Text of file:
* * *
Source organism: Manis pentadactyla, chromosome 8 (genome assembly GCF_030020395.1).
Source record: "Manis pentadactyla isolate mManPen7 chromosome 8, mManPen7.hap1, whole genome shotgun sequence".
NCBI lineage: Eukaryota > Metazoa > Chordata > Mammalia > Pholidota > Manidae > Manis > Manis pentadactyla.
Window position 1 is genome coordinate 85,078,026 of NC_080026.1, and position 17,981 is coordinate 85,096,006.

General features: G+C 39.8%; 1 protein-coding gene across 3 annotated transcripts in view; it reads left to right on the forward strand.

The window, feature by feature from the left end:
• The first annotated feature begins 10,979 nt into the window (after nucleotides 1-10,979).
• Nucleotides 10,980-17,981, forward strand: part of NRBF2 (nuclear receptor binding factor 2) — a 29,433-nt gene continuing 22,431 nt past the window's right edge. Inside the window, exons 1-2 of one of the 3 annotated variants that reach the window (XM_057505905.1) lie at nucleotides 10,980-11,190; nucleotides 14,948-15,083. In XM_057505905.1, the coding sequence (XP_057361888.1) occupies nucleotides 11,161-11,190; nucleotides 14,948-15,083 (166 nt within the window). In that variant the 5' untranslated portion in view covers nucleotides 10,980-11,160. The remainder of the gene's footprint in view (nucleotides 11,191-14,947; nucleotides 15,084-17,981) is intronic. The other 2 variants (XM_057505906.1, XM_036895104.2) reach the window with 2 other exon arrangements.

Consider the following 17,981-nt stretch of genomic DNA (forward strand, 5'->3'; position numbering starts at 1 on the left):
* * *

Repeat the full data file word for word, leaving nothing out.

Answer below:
Source organism: Manis pentadactyla, chromosome 8 (genome assembly GCF_030020395.1).
Source record: "Manis pentadactyla isolate mManPen7 chromosome 8, mManPen7.hap1, whole genome shotgun sequence".
NCBI lineage: Eukaryota > Metazoa > Chordata > Mammalia > Pholidota > Manidae > Manis > Manis pentadactyla.
Window position 1 is genome coordinate 85,078,026 of NC_080026.1, and position 17,981 is coordinate 85,096,006.

General features: G+C 39.8%; 1 protein-coding gene across 3 annotated transcripts in view; it reads left to right on the forward strand.

The window, feature by feature from the left end:
• The first annotated feature begins 10,979 nt into the window (after nucleotides 1-10,979).
• Nucleotides 10,980-17,981, forward strand: part of NRBF2 (nuclear receptor binding factor 2) — a 29,433-nt gene continuing 22,431 nt past the window's right edge. Inside the window, exons 1-2 of one of the 3 annotated variants that reach the window (XM_057505905.1) lie at nucleotides 10,980-11,190; nucleotides 14,948-15,083. In XM_057505905.1, the coding sequence (XP_057361888.1) occupies nucleotides 11,161-11,190; nucleotides 14,948-15,083 (166 nt within the window). In that variant the 5' untranslated portion in view covers nucleotides 10,980-11,160. The remainder of the gene's footprint in view (nucleotides 11,191-14,947; nucleotides 15,084-17,981) is intronic. The other 2 variants (XM_057505906.1, XM_036895104.2) reach the window with 2 other exon arrangements.

Consider the following 17,981-nt stretch of genomic DNA (forward strand, 5'->3'; position numbering starts at 1 on the left):